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Wildlife Sightings - November 2016

  • Sat 17th Dec, 2016

After the exceptional deluge of waifs and strays from far-flung lands throughout October, November here on the Yorkshire coast was a little less frenetic, although it was still an extremely busy and productive month by any standards.

The month kicked off with a nice selection of late autumn migrants scattered along the coast on 1st, with a Rough-legged Buzzard and five White-fronted Geese at Spurn, five Shorelarks and 15 White-fronted Geese at Filey and a Black-throated Diver south at Long Nab, the latter being the first of a good number this month reported from the regular watchpoints. Talking of the sea, it was also a good month to catch up with both Little Auks and Pomarine Skuas, with regular reports of small numbers of each gracing our coast; Great Northern Divers, meanwhile, continued their general autumn and winter upsurge and were widely reported. Interestingly, Sooty Shearwaters were a regular joy encountered on November watches at the main observation spots, with a peak of six past Flamborough on 23rd.

Shorelark Spurn © Richard Willison Shorelark Spurn © Richard Willison

A Cattle Egret at Spurn on 2nd was an excellent find (and just the third ever site record) and coincided with a high count of 44 Little Egrets at the Triangle there, while the Rough-legged Buzzard was joined by a second bird; raptors were very much on the move, with two Hen Harriers south at Hunmanby Gap followed by perhaps one of the same at nearby Buckton the following day – amazingly joined by a Pallid Harrier on 4th! Also on 3rd, high counts of 53 Woodcock and 21 Waxwings at Spurn were notable, while Flamborough logged a Grey Phalarope and a single White-beaked Dolphin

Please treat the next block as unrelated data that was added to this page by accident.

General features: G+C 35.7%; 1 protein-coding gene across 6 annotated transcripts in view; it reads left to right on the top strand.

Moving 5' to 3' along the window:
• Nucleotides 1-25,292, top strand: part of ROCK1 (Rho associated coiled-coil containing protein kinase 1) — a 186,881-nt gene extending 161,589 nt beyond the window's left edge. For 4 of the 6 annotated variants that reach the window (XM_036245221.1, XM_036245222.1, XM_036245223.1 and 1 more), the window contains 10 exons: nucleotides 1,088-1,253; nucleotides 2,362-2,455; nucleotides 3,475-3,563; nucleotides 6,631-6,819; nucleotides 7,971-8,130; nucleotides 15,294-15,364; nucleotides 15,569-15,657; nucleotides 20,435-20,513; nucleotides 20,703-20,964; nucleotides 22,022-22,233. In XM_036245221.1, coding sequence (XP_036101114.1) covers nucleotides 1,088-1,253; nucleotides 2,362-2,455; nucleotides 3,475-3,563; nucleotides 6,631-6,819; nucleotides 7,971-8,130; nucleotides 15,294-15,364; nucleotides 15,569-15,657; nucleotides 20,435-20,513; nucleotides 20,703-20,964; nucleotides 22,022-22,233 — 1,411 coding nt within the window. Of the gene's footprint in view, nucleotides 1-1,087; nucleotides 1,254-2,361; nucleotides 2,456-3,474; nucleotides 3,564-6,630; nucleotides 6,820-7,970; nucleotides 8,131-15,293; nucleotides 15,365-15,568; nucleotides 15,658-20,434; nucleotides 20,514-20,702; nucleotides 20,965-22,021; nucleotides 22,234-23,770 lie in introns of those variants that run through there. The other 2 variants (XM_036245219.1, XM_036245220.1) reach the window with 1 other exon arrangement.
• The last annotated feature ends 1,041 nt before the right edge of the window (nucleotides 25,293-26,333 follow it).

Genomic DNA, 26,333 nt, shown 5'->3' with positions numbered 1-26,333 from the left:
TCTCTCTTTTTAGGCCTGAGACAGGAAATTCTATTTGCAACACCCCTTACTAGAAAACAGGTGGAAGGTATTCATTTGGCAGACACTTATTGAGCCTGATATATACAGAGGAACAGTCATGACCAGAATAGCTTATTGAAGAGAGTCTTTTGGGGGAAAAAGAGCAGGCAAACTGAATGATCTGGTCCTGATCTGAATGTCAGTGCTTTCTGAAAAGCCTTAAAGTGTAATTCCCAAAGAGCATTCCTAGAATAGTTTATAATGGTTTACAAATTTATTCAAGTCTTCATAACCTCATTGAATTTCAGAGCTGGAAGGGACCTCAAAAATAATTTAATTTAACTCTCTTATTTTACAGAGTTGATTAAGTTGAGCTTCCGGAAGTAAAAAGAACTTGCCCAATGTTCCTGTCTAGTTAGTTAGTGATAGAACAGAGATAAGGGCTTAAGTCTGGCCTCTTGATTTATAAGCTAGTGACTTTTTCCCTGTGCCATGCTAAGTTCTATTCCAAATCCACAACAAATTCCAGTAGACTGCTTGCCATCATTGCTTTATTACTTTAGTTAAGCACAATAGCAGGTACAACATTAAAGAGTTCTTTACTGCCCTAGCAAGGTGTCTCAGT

Waxwing Scarborough © Steve RaceWaxwing Scarborough © Steve Race

Hen Harrier Stone Creek © Richard Willison Hen Harrier Stone Creek © Richard Willison

Three Shorelarks at Spurn on 4th continued a great autumn for these increasingly rare winter visitors, while the Pallid Harrier relocated to Welwick marshes on the Humber, where birders were also treated to a Rough-legged Buzzard and a Hen Harrier over the following days. Six Shorelarks at Long Nab on 6th were by-passed by Glaucous Gull, the same day seeing a late Sabine's Gull drifting past Hunmanby Gap. Whilst the Skinningrove Eastern Black Redstart continued its long stay in the north of the county, another male was found amongst the boulders at Cayton Bay on the 7th. Arguably the big story of the month; despite this autumn's influx, with British records only just into double figures this remains very much a top-drawer find.

Eastern Black Redstart Skinningrove © Andy HoodEastern Black Redstart Skinningrove © Andy Hood

Pallid Harrier Welwick Saltmarsh © Russ BridgesPallid Harrier Welwick Saltmarsh © Russ Bridges

Plenty of other action on the same day included a Northern Bullfinch trapped at Buckton, a Grey Phalarope passing Flamborough, a late Cory's Shearwater past Long Nab, and the Pallid Harrier wandering over for the first of several jollies in the greater Spurn area, where a Richard's Pipit was also found (staying for several weeks). More Grey Phalaropes were noted at Spurn and Tophill Low on 8th, when a late Barred Warbler appeared at Flamborough. Hornsea Mere had its fair share of quality birds with Smew, Black-necked Grebe and Slavonian Grebe over the following days, while the Bempton area's attraction to 'eared' owls continued with a Long-eared mid-month